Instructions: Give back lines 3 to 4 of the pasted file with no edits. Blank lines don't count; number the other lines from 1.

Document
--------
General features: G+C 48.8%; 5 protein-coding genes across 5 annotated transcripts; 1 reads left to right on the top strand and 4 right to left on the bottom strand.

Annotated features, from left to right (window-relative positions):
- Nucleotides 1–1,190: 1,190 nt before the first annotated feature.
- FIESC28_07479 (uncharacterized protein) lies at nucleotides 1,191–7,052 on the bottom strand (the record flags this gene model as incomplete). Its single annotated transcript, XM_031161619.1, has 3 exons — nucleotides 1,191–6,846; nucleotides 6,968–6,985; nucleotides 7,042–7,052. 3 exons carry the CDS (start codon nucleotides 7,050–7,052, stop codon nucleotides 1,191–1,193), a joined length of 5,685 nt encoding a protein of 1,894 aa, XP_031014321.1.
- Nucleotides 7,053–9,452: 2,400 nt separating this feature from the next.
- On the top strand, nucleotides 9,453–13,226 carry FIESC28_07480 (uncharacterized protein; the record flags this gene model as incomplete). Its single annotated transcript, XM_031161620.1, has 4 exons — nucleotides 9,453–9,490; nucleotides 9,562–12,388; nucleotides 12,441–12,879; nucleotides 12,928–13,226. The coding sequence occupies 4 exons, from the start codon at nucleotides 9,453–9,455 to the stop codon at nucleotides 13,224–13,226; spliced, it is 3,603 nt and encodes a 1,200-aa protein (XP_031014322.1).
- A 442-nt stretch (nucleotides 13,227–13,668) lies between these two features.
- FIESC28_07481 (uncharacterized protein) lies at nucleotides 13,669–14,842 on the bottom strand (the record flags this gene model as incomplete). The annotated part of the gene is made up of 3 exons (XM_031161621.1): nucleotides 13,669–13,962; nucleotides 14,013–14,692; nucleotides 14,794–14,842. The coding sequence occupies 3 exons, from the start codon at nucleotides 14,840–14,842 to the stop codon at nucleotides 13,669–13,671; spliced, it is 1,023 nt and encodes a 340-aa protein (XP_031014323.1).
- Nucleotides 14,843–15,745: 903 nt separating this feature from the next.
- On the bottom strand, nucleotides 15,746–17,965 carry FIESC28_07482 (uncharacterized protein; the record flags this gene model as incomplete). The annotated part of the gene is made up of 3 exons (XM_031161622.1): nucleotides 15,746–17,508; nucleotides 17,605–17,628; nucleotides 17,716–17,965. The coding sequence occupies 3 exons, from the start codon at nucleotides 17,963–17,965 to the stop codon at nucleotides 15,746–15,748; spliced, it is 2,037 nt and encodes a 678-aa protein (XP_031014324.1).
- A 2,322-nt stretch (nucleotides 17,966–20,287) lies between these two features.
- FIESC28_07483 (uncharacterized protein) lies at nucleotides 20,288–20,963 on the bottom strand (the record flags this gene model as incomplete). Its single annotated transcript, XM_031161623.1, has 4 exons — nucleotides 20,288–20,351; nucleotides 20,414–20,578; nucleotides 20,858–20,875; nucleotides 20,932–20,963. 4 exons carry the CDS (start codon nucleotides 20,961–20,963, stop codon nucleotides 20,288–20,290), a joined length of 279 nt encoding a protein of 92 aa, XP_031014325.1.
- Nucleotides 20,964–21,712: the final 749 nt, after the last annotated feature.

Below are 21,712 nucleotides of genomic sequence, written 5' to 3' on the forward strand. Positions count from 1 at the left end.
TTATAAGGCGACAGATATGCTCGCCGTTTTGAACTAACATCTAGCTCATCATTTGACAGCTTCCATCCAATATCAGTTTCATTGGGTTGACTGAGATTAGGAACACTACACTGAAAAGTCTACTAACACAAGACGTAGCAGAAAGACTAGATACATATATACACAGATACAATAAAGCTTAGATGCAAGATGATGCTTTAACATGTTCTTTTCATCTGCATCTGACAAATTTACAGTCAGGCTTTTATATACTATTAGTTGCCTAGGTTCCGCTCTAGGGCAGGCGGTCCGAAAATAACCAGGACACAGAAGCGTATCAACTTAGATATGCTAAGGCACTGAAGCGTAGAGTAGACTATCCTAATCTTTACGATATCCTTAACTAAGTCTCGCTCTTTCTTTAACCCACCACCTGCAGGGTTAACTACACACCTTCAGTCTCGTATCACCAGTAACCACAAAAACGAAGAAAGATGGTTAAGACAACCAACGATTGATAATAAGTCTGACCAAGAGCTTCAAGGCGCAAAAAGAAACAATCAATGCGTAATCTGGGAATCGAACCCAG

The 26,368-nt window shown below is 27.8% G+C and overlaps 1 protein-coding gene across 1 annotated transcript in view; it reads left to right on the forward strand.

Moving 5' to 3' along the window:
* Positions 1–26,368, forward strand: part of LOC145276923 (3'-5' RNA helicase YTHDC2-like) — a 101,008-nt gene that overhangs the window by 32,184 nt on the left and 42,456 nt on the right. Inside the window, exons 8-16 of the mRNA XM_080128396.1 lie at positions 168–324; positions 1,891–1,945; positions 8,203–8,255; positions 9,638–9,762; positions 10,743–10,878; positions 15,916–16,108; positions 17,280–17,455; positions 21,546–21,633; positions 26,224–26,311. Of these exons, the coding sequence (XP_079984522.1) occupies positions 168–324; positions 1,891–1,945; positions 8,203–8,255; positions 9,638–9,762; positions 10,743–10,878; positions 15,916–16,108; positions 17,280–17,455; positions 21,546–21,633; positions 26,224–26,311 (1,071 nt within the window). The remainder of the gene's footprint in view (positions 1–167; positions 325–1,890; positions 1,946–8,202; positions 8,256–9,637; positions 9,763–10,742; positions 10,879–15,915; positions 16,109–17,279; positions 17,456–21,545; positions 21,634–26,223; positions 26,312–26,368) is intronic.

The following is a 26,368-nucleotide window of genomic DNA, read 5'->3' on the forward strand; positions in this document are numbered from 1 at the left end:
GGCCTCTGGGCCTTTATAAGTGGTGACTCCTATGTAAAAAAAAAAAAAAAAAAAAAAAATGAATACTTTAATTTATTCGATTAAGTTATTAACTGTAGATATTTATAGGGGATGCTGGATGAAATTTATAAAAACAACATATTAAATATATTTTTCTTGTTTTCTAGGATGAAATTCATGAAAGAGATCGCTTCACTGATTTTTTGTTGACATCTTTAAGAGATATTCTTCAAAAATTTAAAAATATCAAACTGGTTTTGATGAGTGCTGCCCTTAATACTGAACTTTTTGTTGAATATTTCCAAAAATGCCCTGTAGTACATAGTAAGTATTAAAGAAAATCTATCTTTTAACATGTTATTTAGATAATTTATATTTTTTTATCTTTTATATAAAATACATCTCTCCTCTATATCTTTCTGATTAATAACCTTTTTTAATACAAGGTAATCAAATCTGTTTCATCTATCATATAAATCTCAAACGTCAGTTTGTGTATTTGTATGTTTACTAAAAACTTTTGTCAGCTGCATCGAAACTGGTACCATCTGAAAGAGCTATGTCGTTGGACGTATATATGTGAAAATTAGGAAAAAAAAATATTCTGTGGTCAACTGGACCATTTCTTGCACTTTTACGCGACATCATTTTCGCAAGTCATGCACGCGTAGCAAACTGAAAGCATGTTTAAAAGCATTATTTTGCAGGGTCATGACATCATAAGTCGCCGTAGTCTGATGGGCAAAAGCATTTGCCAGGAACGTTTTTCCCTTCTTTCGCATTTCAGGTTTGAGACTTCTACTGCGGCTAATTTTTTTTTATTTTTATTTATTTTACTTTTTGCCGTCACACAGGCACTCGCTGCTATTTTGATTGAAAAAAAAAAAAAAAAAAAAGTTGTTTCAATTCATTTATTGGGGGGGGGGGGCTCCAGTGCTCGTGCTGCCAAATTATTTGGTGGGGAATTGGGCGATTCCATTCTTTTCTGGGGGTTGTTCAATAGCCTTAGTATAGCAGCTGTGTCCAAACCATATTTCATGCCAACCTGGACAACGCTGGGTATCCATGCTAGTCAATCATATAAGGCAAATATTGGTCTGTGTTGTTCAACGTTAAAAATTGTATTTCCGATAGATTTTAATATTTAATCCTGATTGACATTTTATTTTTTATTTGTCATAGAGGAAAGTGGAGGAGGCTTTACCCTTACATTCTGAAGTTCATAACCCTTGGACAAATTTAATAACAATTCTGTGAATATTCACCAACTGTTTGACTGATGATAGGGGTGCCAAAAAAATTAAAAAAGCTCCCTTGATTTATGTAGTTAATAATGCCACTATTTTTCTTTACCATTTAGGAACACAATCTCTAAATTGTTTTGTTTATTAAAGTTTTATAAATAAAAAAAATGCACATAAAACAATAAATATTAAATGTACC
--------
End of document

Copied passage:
- Nucleotides 1–1,190: 1,190 nt before the first annotated feature.
- FIESC28_07479 (uncharacterized protein) lies at nucleotides 1,191–7,052 on the bottom strand (the record flags this gene model as incomplete). Its single annotated transcript, XM_031161619.1, has 3 exons — nucleotides 1,191–6,846; nucleotides 6,968–6,985; nucleotides 7,042–7,052. 3 exons carry the CDS (start codon nucleotides 7,050–7,052, stop codon nucleotides 1,191–1,193), a joined length of 5,685 nt encoding a protein of 1,894 aa, XP_031014321.1.